Deep in the heart of Alaska, the proposed 220-mile Ambler Road threatens to permanently change the Brooks Range and the subsistence communities that span across it. The Ambler Road is one of many megaprojects that the state unleashed with the Road to Resources Initiative, best known for hidden agendas and high costs. Known by many as the Road to Ruin, the program is championed by mining companies who are pushing the State of Alaska to pay for a road that would give them access to copper, gold, and other mineral deposits in the area.
The Ambler Road would cut across more than twenty miles of Gates of the Arctic National Park and Preserve, located in the Brooks Range of Alaska. The nearest major airport is an 8-hour drive on a gravel highway, the Dalton. The area just south of the Brooks is a crucial migration path for three large caribou herds–the Teshekpuk, Central Arctic, and Western Arctic–and is home to healthy populations of bears, muskox, foxes, sheep, wolves and moose.
This August I spent a couple weeks in Gates with a biologist, conservationist, and a dirtbag who’s previously done restoration work with the Park Service, to better understand the issue. We traversed the Arrigetch Peaks and paddled the Alatna River, allowing us a first-hand view of the land that would be impacted. We wandered the tundra, scrambled up slippery granite peaks, and paddled one of the four federally designated Wild & Scenic rivers that is threatened.
Decisions made today will change this place forever. Politicians, thousands of miles away from the Brooks, are placating lobbyists, instead of listening to those who would be affected most.
Almost every community along the proposed corridor has expressed opposition to the road–some have gone so far as to pass resolutions against the project. These Inupiaq and Athabaskan villages see the road as a threat to their subsistence way of life, which primarily consists of caribou, moose, fish, and berries. These foods make up more than half of the diet for many communities, and the road would dramatically change this.
In conversations with Dirk Nickisch, who owns an air logistics and flying service, and John Gaedeke, a second-generation lodge owner in the Brooks, one thing became clear to me: many small businesses in the area would be replaced with one bang-and-bust industry. Almost all of these small businesses rely on the pristine wilderness to draw new business. John, a developer and conservationist, said “there is no moratorium to guiding or showing someone the wilderness. I can sell someone seeing a mountain a thousand times, but you can only sell a mountain itself once. This road would kill tourism.” The Ambler Road would likely open up expansion projects to Umiat, Nome, and other remote communities, making it easier for large mining corporations to extract Alaska’s natural resources in the future.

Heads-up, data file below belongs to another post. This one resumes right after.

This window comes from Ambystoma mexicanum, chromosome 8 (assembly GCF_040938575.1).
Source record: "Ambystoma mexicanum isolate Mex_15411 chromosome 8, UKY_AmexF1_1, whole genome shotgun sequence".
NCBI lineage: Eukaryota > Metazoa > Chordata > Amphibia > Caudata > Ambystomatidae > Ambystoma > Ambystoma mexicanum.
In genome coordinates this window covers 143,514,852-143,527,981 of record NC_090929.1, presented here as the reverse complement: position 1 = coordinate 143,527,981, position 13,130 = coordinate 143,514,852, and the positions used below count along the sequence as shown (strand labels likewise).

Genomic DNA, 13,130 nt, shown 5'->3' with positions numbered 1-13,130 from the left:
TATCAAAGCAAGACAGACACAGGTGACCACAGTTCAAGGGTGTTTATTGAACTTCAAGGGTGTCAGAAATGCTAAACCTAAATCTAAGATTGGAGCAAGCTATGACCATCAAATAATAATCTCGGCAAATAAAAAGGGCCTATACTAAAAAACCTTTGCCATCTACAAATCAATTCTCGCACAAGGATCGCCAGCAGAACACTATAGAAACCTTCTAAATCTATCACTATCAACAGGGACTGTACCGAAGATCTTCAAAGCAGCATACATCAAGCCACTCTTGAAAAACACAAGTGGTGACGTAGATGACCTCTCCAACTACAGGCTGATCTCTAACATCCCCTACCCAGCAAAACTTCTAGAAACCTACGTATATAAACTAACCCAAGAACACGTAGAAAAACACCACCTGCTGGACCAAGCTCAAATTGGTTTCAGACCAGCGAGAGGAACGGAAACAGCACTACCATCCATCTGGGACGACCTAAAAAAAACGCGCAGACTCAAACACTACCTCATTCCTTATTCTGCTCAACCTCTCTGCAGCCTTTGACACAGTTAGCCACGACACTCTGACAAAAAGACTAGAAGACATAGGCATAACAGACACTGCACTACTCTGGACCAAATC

Ben Sullender, the resident biologist on the trip who works for Audubon Alaska, fed us information as we passed through different ecosystems. Of the many implications of the mega project, one of the most consequential is the effect on Western Arctic Caribou Herd, which has already seen its population decline from 500,000 to 201,000 in the last 13 years. The proposed road runs perpendicular to the migration pattern of the herd, possibly blocking the herd from its historical calving ground. Tim Fullman, a Phd. and Wildlife Ecologist at The Wilderness Society, is concerned about access to key resources like nutritious food, noise impacts on nearby species, the effects of dust on surrounding vegetation, and an increase in hunting could all affect the caribou populations.
Project supporters estimate the cost of the Ambler Road to be nearly $500 million. Third party researchers say that the Ambler Road would be much more, somewhere between $1.7 and $2.4 billion. Lois Epstein, an engineer and Arctic Program Director at The Wilderness Society, is highly concerned with a lack of funding, especially in a state with a small tax base like Alaska. She pointed out that the reason most Alaskan mega-projects have failed in the recent past is funding, leaving half-finished roads as permanent scars on the land.
The takeaway–we have the chance to safeguard an area that has never been changed. We have an opportunity to stand up against potentially permanent change. All we have to do is not touch this. The Arctic functions just fine without us.
Read more about the Brooks Range Council.